Reply to
Paul McIntosh
Same reasoning with my YS .91.
Reply to
Paul McIntosh
Try starting a high RPM engine like a Q-500 or similar and you will want a sterter very quickly. My fingers are scarred from early attempts to start a McCoy .29 with a three blade prop!
Reply to
Paul McIntosh
If you only have typical size engines the last thing you want is huge torque as if you accidentally get a hydraulic lock that torque can damage the engine. Also there's no need for it, cheap starters are quite capable of starting average engines.
Your question implies you think a cheap starter must be high speed, but it isn't, they're fairly low speed motors by design, at least compared to typical electric flight motors.
Greg
Reply to
Greg
I always take a starter to the filed, and it's amazing how often it gets borrowed by the "I don't need a starter" brigade 8-). All too often an engine that won't hand start will electric start, but I've yet to see the reverse.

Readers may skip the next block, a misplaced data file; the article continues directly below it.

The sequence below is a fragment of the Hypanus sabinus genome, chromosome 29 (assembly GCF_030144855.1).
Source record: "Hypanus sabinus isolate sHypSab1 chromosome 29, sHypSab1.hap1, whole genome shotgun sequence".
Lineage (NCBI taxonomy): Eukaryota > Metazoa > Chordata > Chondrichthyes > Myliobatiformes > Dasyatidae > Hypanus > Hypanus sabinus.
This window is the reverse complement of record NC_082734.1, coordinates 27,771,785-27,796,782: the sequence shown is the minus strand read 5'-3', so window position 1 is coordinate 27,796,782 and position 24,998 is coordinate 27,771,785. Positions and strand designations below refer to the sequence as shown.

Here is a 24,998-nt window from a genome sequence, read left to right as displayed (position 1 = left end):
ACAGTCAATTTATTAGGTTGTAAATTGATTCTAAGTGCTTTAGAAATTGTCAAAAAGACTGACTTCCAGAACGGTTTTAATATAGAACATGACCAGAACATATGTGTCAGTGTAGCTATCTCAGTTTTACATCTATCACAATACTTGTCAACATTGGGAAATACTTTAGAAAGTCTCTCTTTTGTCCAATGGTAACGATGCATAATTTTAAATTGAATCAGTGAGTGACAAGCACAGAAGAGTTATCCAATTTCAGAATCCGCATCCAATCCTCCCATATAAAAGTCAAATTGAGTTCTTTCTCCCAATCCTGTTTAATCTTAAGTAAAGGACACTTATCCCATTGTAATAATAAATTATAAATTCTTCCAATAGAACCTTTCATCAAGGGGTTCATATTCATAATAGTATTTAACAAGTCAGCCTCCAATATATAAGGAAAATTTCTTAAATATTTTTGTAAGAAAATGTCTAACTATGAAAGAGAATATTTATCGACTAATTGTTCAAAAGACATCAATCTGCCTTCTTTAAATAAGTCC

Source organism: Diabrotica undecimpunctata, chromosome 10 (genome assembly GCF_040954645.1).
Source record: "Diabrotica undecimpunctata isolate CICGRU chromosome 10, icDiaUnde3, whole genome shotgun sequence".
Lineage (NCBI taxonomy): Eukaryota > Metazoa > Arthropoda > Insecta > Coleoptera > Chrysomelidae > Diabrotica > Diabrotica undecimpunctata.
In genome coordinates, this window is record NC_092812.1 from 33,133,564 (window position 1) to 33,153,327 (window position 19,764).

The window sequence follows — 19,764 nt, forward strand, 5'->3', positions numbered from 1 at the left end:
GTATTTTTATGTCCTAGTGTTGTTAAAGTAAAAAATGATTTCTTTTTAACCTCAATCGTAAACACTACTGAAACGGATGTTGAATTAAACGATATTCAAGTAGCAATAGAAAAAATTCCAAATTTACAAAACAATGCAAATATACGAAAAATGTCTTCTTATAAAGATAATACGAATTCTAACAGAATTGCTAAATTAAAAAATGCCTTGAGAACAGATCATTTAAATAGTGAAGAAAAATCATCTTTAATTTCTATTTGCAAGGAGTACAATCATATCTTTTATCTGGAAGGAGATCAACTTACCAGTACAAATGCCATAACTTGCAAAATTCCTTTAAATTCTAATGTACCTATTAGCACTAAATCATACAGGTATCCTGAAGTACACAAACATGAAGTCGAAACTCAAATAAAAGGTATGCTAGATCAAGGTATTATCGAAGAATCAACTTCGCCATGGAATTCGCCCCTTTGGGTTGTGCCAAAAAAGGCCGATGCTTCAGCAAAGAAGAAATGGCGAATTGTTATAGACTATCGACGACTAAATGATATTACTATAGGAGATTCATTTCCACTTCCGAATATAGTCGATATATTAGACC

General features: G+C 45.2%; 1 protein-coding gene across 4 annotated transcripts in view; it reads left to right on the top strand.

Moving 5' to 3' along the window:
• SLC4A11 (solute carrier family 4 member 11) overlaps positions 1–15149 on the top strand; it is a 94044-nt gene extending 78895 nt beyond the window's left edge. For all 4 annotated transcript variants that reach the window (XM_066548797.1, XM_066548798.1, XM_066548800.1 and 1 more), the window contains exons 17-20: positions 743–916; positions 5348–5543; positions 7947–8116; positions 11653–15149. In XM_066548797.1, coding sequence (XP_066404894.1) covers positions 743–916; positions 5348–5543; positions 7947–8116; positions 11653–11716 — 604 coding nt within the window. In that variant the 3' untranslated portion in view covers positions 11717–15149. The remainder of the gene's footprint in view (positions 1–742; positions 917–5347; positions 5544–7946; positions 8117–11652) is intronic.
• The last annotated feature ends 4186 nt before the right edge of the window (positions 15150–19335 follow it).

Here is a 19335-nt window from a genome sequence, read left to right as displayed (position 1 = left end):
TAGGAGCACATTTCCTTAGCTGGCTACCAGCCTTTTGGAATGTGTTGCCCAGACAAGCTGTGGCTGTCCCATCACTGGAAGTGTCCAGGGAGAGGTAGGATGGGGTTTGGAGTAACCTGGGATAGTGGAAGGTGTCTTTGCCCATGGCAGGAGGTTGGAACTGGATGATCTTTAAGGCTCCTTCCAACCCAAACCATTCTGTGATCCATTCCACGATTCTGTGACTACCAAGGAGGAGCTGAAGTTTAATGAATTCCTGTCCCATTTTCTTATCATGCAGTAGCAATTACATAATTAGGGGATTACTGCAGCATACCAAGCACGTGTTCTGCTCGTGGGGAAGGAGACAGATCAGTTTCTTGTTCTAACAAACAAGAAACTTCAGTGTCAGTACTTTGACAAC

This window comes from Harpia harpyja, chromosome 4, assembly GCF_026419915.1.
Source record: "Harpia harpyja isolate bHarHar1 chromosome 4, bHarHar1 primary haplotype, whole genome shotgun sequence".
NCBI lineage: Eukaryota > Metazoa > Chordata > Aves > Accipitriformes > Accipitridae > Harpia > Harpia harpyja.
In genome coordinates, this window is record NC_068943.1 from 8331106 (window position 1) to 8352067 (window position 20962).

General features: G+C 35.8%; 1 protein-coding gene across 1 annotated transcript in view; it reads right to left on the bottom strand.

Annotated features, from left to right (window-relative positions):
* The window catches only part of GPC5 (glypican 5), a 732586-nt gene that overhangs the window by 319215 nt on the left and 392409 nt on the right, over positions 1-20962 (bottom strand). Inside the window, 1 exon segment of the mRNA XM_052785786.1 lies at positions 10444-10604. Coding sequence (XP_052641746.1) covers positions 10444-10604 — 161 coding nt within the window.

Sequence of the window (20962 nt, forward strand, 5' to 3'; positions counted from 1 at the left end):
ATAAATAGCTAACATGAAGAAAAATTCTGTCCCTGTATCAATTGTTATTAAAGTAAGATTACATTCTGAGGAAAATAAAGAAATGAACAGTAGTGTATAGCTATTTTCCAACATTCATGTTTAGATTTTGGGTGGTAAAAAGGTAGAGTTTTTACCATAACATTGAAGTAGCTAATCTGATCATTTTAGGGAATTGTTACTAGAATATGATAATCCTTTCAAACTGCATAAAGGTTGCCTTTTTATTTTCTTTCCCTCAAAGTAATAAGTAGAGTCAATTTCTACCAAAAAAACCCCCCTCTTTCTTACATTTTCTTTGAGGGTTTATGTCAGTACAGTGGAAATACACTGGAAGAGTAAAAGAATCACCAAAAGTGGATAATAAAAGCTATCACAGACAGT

Greg
Reply to
Greg
I am a musician, a touch typist, an artist, a craftsman, a mechanic and I enjoy being able to feel things with my fingers and hands. Those are the reasons that I use an electric starter these days.
It only took losing the tips of my left forefinger and thumb to a model engine accident to realize their value. Sometimes I am stubborn and slow to learn. This was one such incident. Once lopped off, it never works quite the same as before.
Ed Cregger
Reply to
Ed Cregger